symphony

The Columbia Encyclopedia, 6th ed.

symphony

symphony [Gr.,=sounding together], a sonata for orchestra.

The Italian operatic overture, called sinfonia, was standardized by Alessandro Scarlatti at the end of the 17th cent. into three sections, the first and last being fast and the middle one slower in tempo. Since these sinfonie had little musical connection with the operas they preceded, they could be played alone in concert. It became customary in the early 18th cent. to write independent orchestral pieces in the same style, which were the first real symphonies.

G. B. Sammartini wrote a number of works that influenced and partially defined symphonic form and style. Johann Stamitz, who was leader of the Mannheim group of composers, was one of the first to add a second lyrical theme in the first movement and to expand the symphony's three movements to four. Other important contributions to the development of the symphony were made by C. P. E. Bach, Johann Christian Bach, C. H. Graun, and F. J. Gossec.

It was Haydn and Mozart, however, who synthesized the techniques of all preceding schools into the Viennese classical symphony. This composition consisted of four movements—the first, a fast sonata-form movement; the second, a slow movement; the third, a dance, usually a minuet; and the fourth, a fast finale, usually a rondo and frequently a combination of sonata form and rondo. Beethoven expanded the dimensions of this form and intensified the element of personal expression far beyond the styles of Haydn and Mozart. He also initiated the use of a chorus in the symphony.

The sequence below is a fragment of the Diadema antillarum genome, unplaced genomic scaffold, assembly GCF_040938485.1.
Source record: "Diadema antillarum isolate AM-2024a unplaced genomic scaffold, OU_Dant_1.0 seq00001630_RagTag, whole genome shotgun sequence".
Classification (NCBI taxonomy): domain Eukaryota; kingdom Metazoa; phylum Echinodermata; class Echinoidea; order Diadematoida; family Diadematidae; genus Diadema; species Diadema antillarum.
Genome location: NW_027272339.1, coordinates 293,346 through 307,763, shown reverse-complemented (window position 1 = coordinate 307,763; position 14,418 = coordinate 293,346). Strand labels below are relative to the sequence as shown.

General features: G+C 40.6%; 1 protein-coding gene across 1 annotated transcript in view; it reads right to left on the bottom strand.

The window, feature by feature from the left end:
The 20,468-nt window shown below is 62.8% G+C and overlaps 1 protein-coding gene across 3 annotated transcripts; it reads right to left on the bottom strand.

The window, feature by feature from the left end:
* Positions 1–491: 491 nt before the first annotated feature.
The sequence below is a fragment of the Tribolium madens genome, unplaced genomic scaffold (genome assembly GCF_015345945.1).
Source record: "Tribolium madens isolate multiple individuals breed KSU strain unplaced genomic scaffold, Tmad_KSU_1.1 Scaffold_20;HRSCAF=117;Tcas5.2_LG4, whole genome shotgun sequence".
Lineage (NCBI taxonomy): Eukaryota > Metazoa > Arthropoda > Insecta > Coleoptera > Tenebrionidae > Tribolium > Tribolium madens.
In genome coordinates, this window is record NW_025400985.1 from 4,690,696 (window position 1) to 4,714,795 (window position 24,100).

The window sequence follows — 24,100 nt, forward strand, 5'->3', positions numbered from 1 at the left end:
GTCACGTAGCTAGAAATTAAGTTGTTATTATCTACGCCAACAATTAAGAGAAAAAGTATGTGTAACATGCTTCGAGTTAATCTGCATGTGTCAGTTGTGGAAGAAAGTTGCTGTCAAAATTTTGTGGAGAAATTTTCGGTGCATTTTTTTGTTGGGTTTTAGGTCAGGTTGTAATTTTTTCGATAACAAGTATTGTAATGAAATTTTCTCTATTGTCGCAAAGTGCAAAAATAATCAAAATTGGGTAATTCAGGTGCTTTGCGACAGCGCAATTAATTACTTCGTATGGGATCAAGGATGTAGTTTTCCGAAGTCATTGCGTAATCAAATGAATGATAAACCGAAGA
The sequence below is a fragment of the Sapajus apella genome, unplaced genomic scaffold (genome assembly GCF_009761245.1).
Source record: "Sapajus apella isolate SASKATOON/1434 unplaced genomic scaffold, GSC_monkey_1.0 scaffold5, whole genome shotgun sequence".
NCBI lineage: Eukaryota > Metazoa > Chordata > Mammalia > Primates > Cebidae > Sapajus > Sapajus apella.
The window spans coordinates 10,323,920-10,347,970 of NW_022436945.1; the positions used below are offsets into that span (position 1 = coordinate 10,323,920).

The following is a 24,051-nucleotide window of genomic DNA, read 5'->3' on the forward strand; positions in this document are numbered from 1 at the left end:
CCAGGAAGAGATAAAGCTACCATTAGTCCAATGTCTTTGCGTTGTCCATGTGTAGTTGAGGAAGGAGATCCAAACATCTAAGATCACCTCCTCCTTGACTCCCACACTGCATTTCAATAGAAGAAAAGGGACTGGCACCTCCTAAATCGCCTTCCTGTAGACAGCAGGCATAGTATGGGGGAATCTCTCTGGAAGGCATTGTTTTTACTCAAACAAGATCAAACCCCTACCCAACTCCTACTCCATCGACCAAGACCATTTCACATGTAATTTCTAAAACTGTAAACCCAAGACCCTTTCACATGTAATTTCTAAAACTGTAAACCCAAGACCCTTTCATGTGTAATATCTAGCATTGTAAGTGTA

After Beethoven the classical ideal was continued in the symphonies of Schubert, Mendelssohn, and Schumann, although the classical elements are often overshadowed by romantic traits—repetition in place of actual thematic development, profusion of themes rather than severely limited thematic material, and concern for mood and atmosphere in orchestral color and tone painting. Mainly through the device of thematic transformation, Berlioz adapted the symphonic style and form to program music in his Symphonie fantastique, a procedure that was transformed by Liszt into the symphonic poem and brought to its height by Richard Strauss.

Reacting strongly to the romantic orchestral style, Brahms revived the classical model as defined by Beethoven. Although his harmony, melodic formulas, and use of orchestral color are romantic, Brahms's formal designs and developmental procedures carry on and elaborate on the classical style. Bruckner combined classical formal outlines with the chromatic harmonies and extended melodic structures of the Wagnerian style, and his symphonies influenced those of Mahler in their huge orchestral dimensions. Other important romantic symphonists were Dvořák and Tchaikovsky in the 19th cent. and Sibelius in the 20th cent.

The symphony has been treated with unprecedented freedom by contemporary composers, as illustrated by Stravinsky's Symphony of Psalms, Bloch's Israel, which includes voices, Webern's Symphony for nine solo instruments, Hindemith's Symphony for Concert Band, and Roy Harris's Folksong Symphony and Symphony for Voices. Other important American symphonists are Aaron Copland, Virgil Thomson, Walter Piston, Roger Sessions, Henry Cowell, Randall Thompson, and Howard Hanson.

See R. Simpson, ed., The Symphony (2 vol., 1972); D. F. Tovey, Essays in Musical Analysis: Symphonies (1935, repr. 1972); R. Nadeau, The Symphony (rev. ed. 1974); H. Chappell, Sounds Magnificent (1986).

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